• High-Class Call Girl: Honey Rider tells Bond she plans to become one of these, so she can get the money for her operation. Bond, however, points out why it's a bad idea.
  • Hoist by His Own Petard: Dr. No dies by being Buried Alive in the same guano that was a key component in his operation.
  • Innocent Fanservice Girl: Played with re Honey Rider. She casually mentions her ambition to work in New York as an escort girl, and is unaware that society would find this idea objectionable.
  • Kick the Dog: Dr. No had an entire bird sanctuary burned to the ground and its staff murdered just because it was a bit too close to his base.
  • Rape as Backstory: Honey Rider was raped by the man who oversaw the property where she is currently living. She retaliated by putting a venomous spider in his bed.
  • Red Right Hand: Dr. No has no eyelashes (he has a pair of contact lenses to protect his eyes), eyebrows or any hair on top of his head. Instead of hands, he has a pair of steel pincers.
  • Revolvers Are Just Better: Zig-zagged. Bond's Smith & Wesson Centennial Airweight does fine against Dr. No's mooks. However, it can't fully burst the wheels of the Dragon Tank, which results in Bond and Honey getting captured. By the end of the book, Bond's switched to his signature Walther PPK.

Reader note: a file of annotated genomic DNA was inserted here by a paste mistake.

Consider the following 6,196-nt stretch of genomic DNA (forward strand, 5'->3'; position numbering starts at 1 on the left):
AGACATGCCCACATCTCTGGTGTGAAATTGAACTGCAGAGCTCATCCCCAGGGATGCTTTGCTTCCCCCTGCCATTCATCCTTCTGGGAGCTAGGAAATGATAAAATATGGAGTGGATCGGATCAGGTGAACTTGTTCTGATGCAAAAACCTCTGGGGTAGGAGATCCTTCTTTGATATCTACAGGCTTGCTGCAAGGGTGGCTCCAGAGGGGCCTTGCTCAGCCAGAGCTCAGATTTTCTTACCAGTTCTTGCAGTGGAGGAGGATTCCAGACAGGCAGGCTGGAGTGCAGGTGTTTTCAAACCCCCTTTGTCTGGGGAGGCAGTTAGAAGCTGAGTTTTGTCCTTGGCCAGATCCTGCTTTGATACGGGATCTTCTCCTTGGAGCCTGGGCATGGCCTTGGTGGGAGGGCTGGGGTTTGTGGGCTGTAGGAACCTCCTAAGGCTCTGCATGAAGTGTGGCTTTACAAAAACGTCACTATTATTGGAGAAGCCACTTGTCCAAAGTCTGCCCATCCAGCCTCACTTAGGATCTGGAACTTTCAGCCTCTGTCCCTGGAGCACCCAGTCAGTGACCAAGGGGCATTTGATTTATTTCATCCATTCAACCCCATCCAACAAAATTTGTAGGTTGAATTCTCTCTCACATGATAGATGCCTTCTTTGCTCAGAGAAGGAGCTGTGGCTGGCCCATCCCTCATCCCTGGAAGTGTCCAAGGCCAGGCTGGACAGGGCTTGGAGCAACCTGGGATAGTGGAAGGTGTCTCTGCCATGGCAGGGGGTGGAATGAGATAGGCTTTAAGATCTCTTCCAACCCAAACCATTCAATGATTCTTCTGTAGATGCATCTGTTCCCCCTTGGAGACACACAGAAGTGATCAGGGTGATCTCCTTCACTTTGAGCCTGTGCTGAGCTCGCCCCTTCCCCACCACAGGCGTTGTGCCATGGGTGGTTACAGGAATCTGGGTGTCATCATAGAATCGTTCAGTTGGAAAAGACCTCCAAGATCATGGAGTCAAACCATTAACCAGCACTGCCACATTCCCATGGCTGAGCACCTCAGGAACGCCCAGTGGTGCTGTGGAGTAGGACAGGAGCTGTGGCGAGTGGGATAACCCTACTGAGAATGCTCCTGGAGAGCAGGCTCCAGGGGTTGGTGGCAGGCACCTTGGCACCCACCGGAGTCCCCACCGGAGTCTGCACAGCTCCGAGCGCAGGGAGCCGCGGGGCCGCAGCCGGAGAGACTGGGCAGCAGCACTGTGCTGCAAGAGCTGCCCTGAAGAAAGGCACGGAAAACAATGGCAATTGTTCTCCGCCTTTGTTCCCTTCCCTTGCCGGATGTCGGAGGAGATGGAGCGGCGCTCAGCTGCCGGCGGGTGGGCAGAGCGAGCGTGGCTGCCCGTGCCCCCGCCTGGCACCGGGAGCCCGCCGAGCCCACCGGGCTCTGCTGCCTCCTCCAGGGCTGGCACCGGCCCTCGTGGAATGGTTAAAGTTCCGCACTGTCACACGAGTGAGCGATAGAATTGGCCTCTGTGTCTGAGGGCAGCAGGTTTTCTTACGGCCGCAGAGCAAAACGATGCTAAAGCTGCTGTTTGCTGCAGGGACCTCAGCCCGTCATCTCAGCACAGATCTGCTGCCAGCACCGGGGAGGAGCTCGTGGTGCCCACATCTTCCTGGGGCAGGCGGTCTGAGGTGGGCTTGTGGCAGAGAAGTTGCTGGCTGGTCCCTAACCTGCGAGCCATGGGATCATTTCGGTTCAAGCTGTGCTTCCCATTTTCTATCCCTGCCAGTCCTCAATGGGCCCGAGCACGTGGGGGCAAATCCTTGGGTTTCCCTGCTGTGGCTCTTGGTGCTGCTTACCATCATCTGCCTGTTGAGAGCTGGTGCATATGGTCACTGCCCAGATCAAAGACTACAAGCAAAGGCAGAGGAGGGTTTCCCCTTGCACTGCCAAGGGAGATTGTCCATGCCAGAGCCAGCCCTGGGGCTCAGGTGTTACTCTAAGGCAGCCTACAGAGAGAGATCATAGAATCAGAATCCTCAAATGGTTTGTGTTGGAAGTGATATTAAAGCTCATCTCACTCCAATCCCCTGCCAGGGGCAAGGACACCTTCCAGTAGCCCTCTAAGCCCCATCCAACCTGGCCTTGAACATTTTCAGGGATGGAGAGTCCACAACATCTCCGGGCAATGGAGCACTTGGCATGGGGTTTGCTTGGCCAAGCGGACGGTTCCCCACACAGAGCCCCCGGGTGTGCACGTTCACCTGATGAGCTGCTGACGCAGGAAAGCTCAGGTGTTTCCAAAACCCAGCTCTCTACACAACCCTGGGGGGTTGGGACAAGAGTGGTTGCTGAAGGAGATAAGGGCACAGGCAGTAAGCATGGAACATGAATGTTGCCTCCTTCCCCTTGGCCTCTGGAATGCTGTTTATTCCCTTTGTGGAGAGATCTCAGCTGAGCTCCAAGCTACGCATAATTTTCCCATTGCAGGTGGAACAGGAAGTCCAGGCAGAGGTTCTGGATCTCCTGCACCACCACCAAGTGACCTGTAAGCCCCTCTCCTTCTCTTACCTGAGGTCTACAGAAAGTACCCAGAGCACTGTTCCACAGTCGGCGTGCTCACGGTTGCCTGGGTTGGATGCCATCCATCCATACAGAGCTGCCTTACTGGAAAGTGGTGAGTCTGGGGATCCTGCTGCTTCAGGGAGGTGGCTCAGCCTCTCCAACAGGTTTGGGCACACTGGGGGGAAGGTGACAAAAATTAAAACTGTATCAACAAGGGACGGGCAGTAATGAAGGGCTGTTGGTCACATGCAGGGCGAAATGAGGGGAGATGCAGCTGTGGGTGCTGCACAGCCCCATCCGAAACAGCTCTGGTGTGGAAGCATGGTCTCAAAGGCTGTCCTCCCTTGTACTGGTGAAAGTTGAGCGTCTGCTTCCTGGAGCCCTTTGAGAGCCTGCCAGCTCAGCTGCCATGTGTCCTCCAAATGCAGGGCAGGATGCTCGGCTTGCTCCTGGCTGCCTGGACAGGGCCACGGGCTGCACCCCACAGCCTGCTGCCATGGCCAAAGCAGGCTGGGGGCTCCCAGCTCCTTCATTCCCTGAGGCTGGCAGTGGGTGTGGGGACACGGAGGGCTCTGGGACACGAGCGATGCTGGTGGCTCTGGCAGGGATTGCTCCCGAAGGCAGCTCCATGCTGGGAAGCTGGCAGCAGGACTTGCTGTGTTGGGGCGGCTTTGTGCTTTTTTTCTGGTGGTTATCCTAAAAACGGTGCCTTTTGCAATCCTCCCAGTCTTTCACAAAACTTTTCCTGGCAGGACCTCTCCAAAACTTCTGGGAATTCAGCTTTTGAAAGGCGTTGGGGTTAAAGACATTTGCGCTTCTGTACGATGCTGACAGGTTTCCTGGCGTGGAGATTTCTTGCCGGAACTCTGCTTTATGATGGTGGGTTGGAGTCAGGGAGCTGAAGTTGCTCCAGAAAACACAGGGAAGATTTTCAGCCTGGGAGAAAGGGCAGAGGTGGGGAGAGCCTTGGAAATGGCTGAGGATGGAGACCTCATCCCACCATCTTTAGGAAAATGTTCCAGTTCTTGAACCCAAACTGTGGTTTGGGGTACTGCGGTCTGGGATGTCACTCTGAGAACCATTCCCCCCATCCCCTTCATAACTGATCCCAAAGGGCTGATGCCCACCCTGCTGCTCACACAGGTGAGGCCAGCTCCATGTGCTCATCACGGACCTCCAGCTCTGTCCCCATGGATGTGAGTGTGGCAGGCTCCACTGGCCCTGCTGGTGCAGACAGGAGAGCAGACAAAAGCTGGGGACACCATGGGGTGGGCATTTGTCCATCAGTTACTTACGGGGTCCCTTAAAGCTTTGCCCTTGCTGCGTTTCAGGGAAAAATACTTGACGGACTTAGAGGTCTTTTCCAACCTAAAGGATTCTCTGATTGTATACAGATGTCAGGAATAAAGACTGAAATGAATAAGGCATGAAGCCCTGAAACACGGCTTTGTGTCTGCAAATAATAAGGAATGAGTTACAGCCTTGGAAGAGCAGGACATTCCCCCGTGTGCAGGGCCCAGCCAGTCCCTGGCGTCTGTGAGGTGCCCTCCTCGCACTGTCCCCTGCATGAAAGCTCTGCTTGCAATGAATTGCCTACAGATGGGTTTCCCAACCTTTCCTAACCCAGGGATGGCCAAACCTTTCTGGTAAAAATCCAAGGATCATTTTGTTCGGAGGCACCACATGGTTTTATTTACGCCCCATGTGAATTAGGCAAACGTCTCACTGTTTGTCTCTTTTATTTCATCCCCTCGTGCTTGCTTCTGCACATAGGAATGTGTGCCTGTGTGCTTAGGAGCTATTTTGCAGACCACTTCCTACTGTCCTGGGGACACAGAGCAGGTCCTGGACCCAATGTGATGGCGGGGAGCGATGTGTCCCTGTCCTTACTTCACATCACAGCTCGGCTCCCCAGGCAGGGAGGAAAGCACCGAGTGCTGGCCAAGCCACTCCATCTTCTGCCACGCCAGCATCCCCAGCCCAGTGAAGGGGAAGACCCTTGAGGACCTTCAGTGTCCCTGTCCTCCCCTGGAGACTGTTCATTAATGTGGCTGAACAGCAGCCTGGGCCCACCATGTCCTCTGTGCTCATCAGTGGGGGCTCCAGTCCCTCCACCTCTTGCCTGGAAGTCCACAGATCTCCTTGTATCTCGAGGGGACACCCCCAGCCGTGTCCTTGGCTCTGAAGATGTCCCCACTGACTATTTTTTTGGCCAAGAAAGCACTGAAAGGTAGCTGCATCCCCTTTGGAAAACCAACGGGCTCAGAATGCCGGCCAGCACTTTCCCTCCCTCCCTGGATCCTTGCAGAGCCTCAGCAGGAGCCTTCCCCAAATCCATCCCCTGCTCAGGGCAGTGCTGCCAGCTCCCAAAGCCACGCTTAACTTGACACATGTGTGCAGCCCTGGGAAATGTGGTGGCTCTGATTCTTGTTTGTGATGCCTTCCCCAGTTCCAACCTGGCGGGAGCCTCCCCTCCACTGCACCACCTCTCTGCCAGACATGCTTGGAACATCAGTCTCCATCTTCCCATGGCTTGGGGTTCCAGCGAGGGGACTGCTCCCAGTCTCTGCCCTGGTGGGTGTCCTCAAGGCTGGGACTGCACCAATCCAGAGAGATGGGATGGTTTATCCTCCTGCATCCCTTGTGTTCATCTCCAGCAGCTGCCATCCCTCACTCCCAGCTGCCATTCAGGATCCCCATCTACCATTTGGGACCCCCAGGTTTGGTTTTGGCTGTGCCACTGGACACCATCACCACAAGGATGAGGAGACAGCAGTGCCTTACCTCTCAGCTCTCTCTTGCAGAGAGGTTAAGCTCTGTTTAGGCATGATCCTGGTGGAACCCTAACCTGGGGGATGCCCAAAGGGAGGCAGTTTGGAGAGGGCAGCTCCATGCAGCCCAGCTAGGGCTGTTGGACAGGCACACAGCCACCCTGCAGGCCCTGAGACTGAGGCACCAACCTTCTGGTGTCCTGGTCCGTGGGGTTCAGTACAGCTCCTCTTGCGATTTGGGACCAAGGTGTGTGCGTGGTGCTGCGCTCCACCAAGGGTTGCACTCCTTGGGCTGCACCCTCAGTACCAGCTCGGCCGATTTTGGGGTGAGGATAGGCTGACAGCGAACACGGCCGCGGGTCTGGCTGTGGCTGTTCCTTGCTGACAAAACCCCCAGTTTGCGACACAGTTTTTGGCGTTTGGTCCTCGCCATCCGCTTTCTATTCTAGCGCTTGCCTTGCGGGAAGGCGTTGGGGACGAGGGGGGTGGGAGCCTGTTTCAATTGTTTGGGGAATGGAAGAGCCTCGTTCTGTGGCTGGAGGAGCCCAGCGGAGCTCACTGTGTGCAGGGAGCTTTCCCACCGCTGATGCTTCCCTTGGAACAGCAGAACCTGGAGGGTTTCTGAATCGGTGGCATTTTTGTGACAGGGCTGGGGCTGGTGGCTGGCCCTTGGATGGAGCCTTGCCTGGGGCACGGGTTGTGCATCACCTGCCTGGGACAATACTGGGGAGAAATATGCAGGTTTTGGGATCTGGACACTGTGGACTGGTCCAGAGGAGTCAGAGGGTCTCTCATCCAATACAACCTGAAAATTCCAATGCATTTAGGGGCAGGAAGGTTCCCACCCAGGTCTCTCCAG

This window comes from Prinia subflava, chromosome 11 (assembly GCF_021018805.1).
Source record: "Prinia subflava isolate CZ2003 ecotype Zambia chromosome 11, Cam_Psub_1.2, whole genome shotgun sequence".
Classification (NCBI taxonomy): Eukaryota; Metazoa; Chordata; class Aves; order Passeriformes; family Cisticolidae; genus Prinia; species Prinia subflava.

• Skinny Dipping: Bond first meets Honey Ryder when she's seashell hunting while wearing only goggles, a snorkel, and a belt for her knife.
  • The Name Is Bond, James Bond: Bond introduces himself this way to Honey.
  • The Swarm: Honey Rider is tied down on the shoreline ostensibly to be eaten by a swarm of crabs, but more likely to scare her to death. However, she knew her sea life and knew them to be harmless, so she calmly let them march over her.
  • Tank Goodness: Dr. No's most terrifying weapon is a black-and-gold armored car with a flamethrower that also looks rather like an actual dragon.
  • Tampering with Food and Drink: Bond receives a basket of fruit that he sends for testing. The telegram he receives in reply says, "Each object contained enough cyanide to kill a horse. Suggest you change your grocer."
  • Unbuilt Trope: The novel prominently features Doctor No's incredibly elaborate, cozy island lair, which was later immortalized in the film adaptation and set the standard for larger-than-life evil lairs everywhere. However, it also goes into detail about the time, money and resources that would go into constructing such a thing — Dr. No first appears in person as Bond wonders just how he managed to build a window facing out into the ocean into the wall, and how much such an operation would cost. Bond is also well aware of how strange, surreal, and (given that he isn't expected to leave alive) morbid his welcome is. The whole thing exists to serve Dr. No's special brand of megalomania. The movie included the impressive lair, but cut out the details of its construction and the kind of mind that led to its creation, making it seem a good deal less extraordinary.
  • What Measure Is a Mook?: Averted. Bond has to tell himself that the two nameless security guards he is about kill were almost certainly murderers themselves

http://tvtropes.org/pmwiki/pmwiki.php/Literature/DrNo